Juvenile In Justice takes on Capitol Hill [PHOTOS]

September 9, 2014

In DC, Juvenile In Justice exhibit highlights plight of system-involved youth

This week, advocates celebrate the 40th anniversary of the landmark Juvenile Justice and Delinquency Prevention Act , the nation’s main law governing state juvenile justice programs. As part of the anniversary, a special exhibit of photographs showcasing the conditions of confinement in America’s juvenile detention facilities is on display in the U.S. Capitol.

Through Sept. 12, visitors to the Senate Rotunda will get an up-close look at the conditions of confinement facing the more than 61,000 children who live in America’s juvenile detention facilities and residential institutions in the United States.

The photographs are the work of Richard Ross, who traveled the country for nearly five years documenting the lives of children who were confined in nearly 200 juvenile detention centers in 31 states. He produced the acclaimed 2012 book, Juvenile In Justice.

The JJDPA has helped many states make great progress in improving their juvenile justice programs so that they are more equitable and effective, and fewer young people are locked up away from families and community supports. But still, there is much work to be done.

"My hope is that these images reveal the critical work we have left to do for our kids in the juvenile justice system—work we have to do before the Juvenile Justice and Delinquency Prevention Act’s key protections can be fully realized. It's a privilege for me to sit on the floor and talk to these youth, but ideally this work wouldn't need to be done," said Ross.

The exhibit is made possible by the Annie E. Casey Foundation, which is providing the photos.

Can’t make it to DC? Here is a glimpse at some of the powerful images. For more, visit Richard Ross’ website, Juvenile-In-Justice.com.  All images are copyright Richard Ross.

richard ross photography


I always felt I needed [my boyfriend] to be loved and to help out. He’s a junior. My only crime was running away. But I’ve been here more than 9 times. I’ve been here 2 weeks.”                                                        - C.M., age 16 and 8 months pregnant






















More than half of all states continue to incarcerate children for status offenses through the Juvenile Justice and Delinquency Prevention Act’s Valid Court Order exception ( Use of the VCO: State-by-State Comparisons). As a result, in 2011 alone, more than 2,000 children were estimated to be incarcerated each day for behaviors such as running away from home, skipping school, or coming home after curfew (Easy Access to the Census of Juveniles in Residential Placement). 

“I got kicked out of school for partying and truancy. I use meth. They have had me here for 2 weeks. I think they keep me here because they think I am a risk of hurting myself. When they want to come in, they come in, they don’t knock or anything – this is the observation room …”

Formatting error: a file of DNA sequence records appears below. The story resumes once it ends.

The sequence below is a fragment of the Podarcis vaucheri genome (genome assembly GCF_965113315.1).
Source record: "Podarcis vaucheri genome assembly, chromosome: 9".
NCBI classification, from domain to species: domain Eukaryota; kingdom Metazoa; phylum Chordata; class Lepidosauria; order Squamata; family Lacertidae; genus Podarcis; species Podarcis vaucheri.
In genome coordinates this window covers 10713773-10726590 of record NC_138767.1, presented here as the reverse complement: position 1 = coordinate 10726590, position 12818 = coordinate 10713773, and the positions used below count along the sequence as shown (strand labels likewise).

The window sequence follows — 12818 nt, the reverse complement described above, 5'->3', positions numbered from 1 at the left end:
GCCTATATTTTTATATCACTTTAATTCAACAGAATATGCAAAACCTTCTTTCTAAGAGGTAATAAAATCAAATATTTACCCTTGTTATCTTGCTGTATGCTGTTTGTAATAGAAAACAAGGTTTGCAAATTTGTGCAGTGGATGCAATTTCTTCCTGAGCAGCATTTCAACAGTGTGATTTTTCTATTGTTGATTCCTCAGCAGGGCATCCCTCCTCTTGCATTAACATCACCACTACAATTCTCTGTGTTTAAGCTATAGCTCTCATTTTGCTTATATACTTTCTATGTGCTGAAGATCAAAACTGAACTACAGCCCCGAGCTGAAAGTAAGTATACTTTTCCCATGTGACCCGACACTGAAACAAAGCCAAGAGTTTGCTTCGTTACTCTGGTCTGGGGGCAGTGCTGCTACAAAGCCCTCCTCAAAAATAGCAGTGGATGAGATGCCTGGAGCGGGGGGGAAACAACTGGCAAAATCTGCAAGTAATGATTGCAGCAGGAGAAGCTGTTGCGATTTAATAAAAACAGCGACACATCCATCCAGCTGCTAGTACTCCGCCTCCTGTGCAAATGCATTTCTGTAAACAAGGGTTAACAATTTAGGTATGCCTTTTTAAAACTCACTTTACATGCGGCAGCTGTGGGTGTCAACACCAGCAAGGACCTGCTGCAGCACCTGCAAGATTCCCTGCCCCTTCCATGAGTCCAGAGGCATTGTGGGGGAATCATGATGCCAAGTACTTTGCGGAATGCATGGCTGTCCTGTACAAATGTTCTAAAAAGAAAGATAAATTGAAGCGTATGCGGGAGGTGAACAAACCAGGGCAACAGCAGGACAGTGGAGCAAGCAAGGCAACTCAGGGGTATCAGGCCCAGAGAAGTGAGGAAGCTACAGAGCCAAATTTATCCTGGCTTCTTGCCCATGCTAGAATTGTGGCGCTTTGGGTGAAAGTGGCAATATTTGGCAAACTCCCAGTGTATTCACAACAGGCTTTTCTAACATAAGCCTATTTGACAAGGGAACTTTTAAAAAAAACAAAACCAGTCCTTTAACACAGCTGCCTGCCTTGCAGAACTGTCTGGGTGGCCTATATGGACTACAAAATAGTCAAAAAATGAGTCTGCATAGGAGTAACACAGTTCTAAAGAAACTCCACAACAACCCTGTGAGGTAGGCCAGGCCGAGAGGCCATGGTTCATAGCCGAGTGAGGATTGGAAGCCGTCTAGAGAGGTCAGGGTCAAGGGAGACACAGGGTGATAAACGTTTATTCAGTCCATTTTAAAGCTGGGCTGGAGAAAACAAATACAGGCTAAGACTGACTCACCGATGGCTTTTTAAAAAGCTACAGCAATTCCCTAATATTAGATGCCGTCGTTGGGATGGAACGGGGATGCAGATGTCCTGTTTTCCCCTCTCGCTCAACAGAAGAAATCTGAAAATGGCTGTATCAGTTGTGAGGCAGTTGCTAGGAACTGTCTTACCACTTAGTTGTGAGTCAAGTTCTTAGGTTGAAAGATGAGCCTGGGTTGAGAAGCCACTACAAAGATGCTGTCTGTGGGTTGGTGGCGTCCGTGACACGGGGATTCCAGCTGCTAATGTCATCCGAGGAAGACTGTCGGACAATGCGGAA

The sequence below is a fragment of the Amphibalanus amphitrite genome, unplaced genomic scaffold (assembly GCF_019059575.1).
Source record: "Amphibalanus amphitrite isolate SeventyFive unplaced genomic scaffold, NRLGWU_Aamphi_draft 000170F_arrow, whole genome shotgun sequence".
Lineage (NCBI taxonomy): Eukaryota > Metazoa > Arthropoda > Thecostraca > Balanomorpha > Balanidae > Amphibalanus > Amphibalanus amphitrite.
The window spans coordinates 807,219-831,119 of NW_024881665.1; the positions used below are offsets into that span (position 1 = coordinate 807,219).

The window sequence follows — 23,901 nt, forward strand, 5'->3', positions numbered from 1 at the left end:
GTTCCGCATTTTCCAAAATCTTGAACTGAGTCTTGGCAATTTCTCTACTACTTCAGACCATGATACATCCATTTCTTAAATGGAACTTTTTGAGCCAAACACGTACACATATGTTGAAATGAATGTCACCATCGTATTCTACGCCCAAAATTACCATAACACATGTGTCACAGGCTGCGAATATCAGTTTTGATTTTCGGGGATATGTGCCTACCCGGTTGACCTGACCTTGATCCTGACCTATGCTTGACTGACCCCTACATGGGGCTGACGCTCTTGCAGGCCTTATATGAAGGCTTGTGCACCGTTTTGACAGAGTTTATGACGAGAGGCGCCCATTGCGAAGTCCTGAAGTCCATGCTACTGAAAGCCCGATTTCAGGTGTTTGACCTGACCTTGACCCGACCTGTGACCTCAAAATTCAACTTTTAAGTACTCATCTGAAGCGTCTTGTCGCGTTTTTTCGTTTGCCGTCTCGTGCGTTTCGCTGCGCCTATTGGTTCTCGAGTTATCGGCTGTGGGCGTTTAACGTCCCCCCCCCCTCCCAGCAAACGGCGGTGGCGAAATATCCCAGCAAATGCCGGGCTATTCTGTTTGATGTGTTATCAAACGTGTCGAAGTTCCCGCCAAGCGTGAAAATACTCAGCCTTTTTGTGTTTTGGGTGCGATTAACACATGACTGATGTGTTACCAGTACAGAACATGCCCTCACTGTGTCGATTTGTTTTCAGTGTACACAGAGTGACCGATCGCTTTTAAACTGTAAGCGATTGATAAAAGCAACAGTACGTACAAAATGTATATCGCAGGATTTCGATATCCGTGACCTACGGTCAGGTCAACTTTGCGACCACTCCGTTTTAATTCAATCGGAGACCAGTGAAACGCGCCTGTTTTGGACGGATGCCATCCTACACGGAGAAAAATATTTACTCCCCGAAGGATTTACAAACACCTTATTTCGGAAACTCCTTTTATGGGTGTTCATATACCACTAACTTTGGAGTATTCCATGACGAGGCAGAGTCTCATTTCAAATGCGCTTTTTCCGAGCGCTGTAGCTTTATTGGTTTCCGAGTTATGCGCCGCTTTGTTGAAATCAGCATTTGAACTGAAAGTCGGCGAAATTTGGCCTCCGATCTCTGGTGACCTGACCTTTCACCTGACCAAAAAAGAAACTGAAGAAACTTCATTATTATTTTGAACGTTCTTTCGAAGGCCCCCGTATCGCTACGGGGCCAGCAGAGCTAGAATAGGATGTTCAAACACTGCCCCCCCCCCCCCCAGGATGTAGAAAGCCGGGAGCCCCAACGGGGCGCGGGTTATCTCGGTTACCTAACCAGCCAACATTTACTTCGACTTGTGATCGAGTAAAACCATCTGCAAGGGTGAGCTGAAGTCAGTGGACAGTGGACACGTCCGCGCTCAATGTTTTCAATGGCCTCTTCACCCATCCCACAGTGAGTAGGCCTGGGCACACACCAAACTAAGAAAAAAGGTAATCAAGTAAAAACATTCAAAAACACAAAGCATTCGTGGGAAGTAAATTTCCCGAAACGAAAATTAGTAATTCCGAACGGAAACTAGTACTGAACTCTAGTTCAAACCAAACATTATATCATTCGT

-  C.T., age 15 

richard ross photography
















The Office of Juvenile Justice and Delinquency Prevention reports that 20 percent of children who are detained for status offenses - such as skipping school – and other non-delinquent behaviors, are placed in living units with a young person who committed murder or manslaughter. Research has shown that suicide rates among incarcerated youth are also more than four times higher than they are among youth who are not incarcerated. (See more at ChildTrends.org.)  

richard ross photography

Restraint chair at a detention facility



“I’m waiting for my mom to come get me. Is she in there? She’s at work today. I want to go home. I got in trouble at school today.”

-R.T., age 10

richard ross photography











The director of the facility recalled an 8-year-old being brought in for taking a bagel and stated, “This is not the place for these offenses.”

In 2011-2012, U.S. schools referred 260,000 of their students to law enforcement; 92,000 students were arrested for school-related issues, according to the U.S. Department of Education’s Civil Rights Data Snapshot. These young people were disproportionately Black students and students with disabilities. They are part of what’s known as the “school-to-prison pipeline,” and include children who, for example, are chronically truant due to bullying at school or get into fights at school as a result of unmet mental health needs.

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This post is part of the JJDPA Matters blog, a project of the Act4JJ Campaign with help from SparkAction. jjdpa matters icon

The JJDPA, the nation's landmark juvenile justice law, turns 40 this September. Each month leading up to this anniversary, Act4JJ member organizations and allies will post blogs on issues related to the JJDPA.  To learn more and take action in support of JJDPA, visit the Act4JJ JJDPA Matters Action Center, powered by SparkAction.